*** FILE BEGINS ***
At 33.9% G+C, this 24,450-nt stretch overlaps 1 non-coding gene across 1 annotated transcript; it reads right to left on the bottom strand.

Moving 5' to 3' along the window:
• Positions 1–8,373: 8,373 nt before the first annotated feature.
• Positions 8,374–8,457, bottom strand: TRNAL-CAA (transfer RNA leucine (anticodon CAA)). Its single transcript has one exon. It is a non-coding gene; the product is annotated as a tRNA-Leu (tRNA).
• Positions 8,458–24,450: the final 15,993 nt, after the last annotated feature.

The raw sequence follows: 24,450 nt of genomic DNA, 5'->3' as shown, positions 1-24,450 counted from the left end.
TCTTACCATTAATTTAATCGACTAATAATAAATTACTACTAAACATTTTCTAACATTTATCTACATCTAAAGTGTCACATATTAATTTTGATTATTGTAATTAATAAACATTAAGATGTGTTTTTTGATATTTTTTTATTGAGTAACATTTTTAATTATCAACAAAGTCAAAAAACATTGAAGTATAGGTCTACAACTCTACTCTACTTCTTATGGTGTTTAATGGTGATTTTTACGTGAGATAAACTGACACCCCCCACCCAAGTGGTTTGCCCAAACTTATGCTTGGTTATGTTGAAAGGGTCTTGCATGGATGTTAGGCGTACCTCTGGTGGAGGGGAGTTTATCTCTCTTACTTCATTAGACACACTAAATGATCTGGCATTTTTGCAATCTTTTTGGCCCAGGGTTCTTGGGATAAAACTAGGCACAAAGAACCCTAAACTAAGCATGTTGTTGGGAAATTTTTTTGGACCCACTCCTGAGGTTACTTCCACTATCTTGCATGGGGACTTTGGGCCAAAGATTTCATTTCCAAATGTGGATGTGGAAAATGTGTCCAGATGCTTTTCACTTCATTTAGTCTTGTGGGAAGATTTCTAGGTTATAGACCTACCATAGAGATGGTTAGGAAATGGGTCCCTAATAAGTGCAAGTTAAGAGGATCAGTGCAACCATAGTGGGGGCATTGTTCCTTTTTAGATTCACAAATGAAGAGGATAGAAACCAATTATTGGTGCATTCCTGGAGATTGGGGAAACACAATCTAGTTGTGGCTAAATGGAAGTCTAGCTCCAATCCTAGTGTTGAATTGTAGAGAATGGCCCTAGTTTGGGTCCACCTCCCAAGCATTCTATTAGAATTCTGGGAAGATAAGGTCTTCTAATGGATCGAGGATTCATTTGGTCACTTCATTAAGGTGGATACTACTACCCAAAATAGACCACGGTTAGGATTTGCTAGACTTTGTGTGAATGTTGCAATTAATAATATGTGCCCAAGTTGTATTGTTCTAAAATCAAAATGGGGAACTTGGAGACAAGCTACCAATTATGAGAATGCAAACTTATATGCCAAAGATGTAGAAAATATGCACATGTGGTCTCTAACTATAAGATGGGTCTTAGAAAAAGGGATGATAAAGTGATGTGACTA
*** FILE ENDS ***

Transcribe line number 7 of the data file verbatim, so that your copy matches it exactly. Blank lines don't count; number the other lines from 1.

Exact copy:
TCTTACCATTAATTTAATCGACTAATAATAAATTACTACTAAACATTTTCTAACATTTATCTACATCTAAAGTGTCACATATTAATTTTGATTATTGTAATTAATAAACATTAAGATGTGTTTTTTGATATTTTTTTATTGAGTAACATTTTTAATTATCAACAAAGTCAAAAAACATTGAAGTATAGGTCTACAACTCTACTCTACTTCTTATGGTGTTTAATGGTGATTTTTACGTGAGATAAACTGACACCCCCCACCCAAGTGGTTTGCCCAAACTTATGCTTGGTTATGTTGAAAGGGTCTTGCATGGATGTTAGGCGTACCTCTGGTGGAGGGGAGTTTATCTCTCTTACTTCATTAGACACACTAAATGATCTGGCATTTTTGCAATCTTTTTGGCCCAGGGTTCTTGGGATAAAACTAGGCACAAAGAACCCTAAACTAAGCATGTTGTTGGGAAATTTTTTTGGACCCACTCCTGAGGTTACTTCCACTATCTTGCATGGGGACTTTGGGCCAAAGATTTCATTTCCAAATGTGGATGTGGAAAATGTGTCCAGATGCTTTTCACTTCATTTAGTCTTGTGGGAAGATTTCTAGGTTATAGACCTACCATAGAGATGGTTAGGAAATGGGTCCCTAATAAGTGCAAGTTAAGAGGATCAGTGCAACCATAGTGGGGGCATTGTTCCTTTTTAGATTCACAAATGAAGAGGATAGAAACCAATTATTGGTGCATTCCTGGAGATTGGGGAAACACAATCTAGTTGTGGCTAAATGGAAGTCTAGCTCCAATCCTAGTGTTGAATTGTAGAGAATGGCCCTAGTTTGGGTCCACCTCCCAAGCATTCTATTAGAATTCTGGGAAGATAAGGTCTTCTAATGGATCGAGGATTCATTTGGTCACTTCATTAAGGTGGATACTACTACCCAAAATAGACCACGGTTAGGATTTGCTAGACTTTGTGTGAATGTTGCAATTAATAATATGTGCCCAAGTTGTATTGTTCTAAAATCAAAATGGGGAACTTGGAGACAAGCTACCAATTATGAGAATGCAAACTTATATGCCAAAGATGTAGAAAATATGCACATGTGGTCTCTAACTATAAGATGGGTCTTAGAAAAAGGGATGATAAAGTGATGTGACTA